Sometimes delaying the inevitable makes the pain worse

I saw an article the other day about tapes from the Lyndon Johnson presidency being released.

Vice president Hubert Humphrey and GOP nominee Richard Nixon were in the middle of a rough presidential race when word came to Johnson that the Nixon campaign was sabotaging Vietnam peace talks. Nixon representatives promised leaders in South Vietnam that he’d deliver them a better deal if they stayed in Saigon until after the U.S. election. Call it Nixon’s “other” Southern strategy.

Johnson called it treason, and releasing the news publicly would all but ensure a Humphrey victory. But Johnson – and Humphrey – were against it. They didn’t think the American public could handle the blow to the political system that a presidential candidate betraying his country for selfish interests would represent. The shock would be too much, and what if Nixon won anyway?

So Johnson decided not to do anything but talk to Nixon, who denied it all, of course. The snake. As we know, the war went on, and Nixon won.

Maybe Johnson was right. Forty years’ worth of hindsight still can’t give a good look at what-ifs, and many were scared there’d be a legitimate revolution. The Civil Rights Movement, the counterculture, the protests, the litany of assassinations. Maybe in 1968, the country couldn’t have handled much more.

Thanks to Johnson’s decision, what gonzo journalist Hunter S. Thompson called “the death of the American dream” was delayed, maybe even as late as 1974. Maybe the country was less fragile then and could better cope with such a revelation.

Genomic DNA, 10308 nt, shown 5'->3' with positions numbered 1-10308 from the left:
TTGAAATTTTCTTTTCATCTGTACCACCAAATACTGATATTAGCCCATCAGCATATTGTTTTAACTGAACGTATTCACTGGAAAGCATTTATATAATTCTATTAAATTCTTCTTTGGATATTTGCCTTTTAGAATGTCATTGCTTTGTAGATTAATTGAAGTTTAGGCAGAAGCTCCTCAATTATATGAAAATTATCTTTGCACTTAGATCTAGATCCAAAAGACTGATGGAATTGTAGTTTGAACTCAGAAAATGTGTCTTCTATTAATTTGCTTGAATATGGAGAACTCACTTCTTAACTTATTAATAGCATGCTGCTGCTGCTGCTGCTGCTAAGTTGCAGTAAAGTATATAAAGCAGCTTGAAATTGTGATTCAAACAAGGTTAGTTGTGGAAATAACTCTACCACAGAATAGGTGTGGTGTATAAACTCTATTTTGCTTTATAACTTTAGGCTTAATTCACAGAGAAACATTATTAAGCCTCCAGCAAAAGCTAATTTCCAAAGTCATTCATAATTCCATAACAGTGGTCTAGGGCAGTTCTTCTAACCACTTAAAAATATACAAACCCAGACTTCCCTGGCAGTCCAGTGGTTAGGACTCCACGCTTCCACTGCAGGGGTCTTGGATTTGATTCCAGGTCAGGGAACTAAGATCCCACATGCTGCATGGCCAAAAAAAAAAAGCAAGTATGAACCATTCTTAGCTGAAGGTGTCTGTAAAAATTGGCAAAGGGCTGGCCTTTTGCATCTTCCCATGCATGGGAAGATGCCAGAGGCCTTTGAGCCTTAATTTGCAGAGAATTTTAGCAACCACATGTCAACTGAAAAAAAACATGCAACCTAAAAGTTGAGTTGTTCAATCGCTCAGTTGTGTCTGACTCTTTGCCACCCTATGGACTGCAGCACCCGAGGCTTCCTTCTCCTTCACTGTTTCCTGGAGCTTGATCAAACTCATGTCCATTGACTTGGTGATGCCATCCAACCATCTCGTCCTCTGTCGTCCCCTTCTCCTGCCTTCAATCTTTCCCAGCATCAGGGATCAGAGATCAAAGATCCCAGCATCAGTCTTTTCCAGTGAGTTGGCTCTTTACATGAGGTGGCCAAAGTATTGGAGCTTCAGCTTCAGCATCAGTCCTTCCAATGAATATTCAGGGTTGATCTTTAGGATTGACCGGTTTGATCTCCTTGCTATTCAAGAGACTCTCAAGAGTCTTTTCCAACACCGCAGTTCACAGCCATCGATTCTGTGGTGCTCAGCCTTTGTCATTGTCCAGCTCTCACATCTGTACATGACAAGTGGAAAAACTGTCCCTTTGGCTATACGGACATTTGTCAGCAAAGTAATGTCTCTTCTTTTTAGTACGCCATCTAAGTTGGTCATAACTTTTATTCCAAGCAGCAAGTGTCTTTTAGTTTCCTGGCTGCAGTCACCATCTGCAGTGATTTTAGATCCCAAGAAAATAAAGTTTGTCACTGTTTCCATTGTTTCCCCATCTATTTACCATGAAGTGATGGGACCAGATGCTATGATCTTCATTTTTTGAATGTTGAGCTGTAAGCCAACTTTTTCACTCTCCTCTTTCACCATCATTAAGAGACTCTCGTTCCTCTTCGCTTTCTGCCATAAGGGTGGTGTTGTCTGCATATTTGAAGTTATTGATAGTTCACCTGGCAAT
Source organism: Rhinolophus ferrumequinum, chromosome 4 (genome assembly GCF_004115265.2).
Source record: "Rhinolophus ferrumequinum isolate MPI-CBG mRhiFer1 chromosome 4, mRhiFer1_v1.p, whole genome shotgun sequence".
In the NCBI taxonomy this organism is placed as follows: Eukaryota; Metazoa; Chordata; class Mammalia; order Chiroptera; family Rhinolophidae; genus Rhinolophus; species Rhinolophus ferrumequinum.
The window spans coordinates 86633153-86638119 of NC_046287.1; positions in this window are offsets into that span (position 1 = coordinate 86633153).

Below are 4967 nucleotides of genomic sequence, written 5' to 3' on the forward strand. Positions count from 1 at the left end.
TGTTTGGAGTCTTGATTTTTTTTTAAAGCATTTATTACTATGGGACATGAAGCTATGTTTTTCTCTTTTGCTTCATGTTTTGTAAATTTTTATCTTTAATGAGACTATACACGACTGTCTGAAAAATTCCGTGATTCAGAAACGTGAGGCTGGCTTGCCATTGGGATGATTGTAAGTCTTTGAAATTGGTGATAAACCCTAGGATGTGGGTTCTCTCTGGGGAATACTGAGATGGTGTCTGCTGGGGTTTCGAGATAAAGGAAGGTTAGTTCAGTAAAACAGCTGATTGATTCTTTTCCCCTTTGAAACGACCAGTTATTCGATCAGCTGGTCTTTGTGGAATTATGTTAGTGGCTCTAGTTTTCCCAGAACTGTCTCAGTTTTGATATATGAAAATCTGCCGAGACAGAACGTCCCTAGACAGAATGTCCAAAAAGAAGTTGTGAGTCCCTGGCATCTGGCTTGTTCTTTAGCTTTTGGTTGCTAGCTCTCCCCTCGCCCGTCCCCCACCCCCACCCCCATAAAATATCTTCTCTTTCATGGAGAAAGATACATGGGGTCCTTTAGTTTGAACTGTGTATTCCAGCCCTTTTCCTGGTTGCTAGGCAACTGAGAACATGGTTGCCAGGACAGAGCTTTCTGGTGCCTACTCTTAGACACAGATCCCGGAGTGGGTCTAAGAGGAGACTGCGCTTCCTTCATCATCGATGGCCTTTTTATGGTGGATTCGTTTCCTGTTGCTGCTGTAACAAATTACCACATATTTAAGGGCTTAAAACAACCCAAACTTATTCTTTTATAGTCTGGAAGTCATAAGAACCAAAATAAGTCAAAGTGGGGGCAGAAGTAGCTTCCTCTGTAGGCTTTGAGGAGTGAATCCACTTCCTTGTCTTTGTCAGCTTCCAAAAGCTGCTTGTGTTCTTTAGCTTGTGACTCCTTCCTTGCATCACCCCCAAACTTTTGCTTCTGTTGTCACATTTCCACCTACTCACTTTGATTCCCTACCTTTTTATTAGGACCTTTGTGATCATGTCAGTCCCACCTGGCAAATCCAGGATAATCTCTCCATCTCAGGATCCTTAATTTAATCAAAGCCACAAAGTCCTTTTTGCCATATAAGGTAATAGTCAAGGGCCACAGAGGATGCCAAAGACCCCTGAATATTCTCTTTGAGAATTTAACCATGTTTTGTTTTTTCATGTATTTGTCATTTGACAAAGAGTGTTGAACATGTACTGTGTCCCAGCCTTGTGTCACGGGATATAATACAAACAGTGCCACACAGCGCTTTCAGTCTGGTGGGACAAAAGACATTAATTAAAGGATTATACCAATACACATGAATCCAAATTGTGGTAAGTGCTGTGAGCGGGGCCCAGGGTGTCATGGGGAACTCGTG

But I still think if in 1968 someone had been able to tell LBJ what Nixon really was, Johnson wouldn’t have hesitated to go public.

Whatever faith might have been lost by a treacherous presidential candidate, whatever damage done, it’s incomparable to that caused by a man elected to our highest office and found out to be utterly undeserving of respect.

The American people “couldn’t survive another blow,” Johnson said. But we did survive it – or something much worse. We had to survive it, although it turned an entire generation cynical and poisoned our politics to this very day.

Imagine a man with his fist four inches from your nose intending to punch you. What reasonable person would want to be hit in the face? It hurts. So you say, “Pull back! Pull back!” And he does, all the while making it clear he means to clobber you. From four inches, it may bloody your nose and hurt like the devil, but from his shoulder, with a step and the weight of his body behind it, he will drop you, maybe dead.

By trying to hold back some immediate, short-term pain, you often invite severe injury later.

For the best of reasons, LBJ put off the pain of Nixon’s betrayal – the country suffered Nixon’s presidency.

In the late-1990s, the tech boom collapsed, but it was put off. More recently, the housing bubble collapsed and with it, everything relying on its continued, uninterrupted growth. Banks fail, we put it off. Carmakers fail, we put it off. We pay off debts with credit cards and loan ourselves money from our children’s wallets. For the best of reasons.

Johnson tried to protect us and save some of our innocence, but he dealt in results and not causes. It does no good to mop a floor and leave the pipe leaking. Nixon was still a snake whether we found out or not, and instead of saving us from his venom, Johnson put us right in his fangs.

What fangs, I wonder, sink in us now? When, do you think, we’ll notice?

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